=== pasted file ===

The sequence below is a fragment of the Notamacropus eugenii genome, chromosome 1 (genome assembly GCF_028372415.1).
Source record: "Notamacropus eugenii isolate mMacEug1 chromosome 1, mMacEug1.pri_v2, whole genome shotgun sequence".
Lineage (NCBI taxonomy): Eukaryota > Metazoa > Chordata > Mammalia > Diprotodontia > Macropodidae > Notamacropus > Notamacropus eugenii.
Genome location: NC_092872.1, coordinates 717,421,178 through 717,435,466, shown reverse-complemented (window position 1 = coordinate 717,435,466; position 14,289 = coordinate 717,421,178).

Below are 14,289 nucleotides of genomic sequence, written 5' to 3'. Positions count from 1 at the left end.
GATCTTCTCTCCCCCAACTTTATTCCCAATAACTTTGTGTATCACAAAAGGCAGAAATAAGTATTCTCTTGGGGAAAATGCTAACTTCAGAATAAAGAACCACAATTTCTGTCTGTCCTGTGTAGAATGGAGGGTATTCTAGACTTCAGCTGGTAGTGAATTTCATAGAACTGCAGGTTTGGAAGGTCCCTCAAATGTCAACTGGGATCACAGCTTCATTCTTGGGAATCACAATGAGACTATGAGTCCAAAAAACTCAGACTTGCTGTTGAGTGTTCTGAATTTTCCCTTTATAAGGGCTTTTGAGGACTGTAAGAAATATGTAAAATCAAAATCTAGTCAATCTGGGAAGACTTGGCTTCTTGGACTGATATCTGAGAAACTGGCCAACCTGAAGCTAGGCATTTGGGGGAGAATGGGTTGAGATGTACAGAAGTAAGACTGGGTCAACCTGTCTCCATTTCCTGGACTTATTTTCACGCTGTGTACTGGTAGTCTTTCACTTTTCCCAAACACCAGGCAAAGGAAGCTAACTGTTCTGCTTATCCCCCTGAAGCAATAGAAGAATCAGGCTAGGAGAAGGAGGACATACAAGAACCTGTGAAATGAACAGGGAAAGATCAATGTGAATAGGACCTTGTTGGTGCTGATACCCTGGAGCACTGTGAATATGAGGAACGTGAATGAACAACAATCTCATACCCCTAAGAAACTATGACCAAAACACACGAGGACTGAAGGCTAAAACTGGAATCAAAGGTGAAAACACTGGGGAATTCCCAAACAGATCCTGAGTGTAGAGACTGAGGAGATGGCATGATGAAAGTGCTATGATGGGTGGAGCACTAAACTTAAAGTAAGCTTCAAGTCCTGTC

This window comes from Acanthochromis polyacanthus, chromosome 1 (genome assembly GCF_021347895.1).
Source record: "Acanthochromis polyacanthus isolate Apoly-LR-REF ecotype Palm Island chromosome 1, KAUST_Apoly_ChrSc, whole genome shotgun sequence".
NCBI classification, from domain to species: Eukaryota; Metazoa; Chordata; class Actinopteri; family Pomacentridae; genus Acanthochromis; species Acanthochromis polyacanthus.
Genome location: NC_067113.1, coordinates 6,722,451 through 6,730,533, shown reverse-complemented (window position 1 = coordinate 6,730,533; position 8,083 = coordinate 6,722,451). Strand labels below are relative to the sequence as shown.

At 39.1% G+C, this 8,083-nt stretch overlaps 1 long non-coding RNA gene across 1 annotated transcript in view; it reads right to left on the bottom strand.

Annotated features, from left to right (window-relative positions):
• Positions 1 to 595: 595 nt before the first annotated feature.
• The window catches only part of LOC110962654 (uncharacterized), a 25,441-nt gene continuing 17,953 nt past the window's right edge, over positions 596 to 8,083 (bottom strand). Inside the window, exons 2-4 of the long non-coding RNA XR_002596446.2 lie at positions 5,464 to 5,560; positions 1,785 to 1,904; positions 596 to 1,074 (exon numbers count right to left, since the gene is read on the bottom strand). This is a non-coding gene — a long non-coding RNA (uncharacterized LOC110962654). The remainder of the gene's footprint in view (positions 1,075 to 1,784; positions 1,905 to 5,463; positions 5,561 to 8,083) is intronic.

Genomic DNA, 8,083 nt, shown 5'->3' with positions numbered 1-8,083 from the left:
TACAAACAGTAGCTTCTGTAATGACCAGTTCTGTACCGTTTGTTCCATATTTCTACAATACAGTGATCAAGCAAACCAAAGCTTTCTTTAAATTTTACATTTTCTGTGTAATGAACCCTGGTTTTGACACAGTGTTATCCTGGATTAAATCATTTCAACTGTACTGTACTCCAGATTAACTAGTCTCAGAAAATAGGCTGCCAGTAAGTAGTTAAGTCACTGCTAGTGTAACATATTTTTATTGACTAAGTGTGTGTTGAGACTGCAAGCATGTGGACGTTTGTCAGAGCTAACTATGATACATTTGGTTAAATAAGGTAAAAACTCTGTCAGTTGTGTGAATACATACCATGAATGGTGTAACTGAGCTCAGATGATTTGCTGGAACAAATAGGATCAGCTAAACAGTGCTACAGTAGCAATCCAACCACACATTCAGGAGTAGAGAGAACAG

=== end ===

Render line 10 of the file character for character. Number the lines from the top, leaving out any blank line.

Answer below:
Genome location: NC_067113.1, coordinates 6,722,451 through 6,730,533, shown reverse-complemented (window position 1 = coordinate 6,730,533; position 8,083 = coordinate 6,722,451). Strand labels below are relative to the sequence as shown.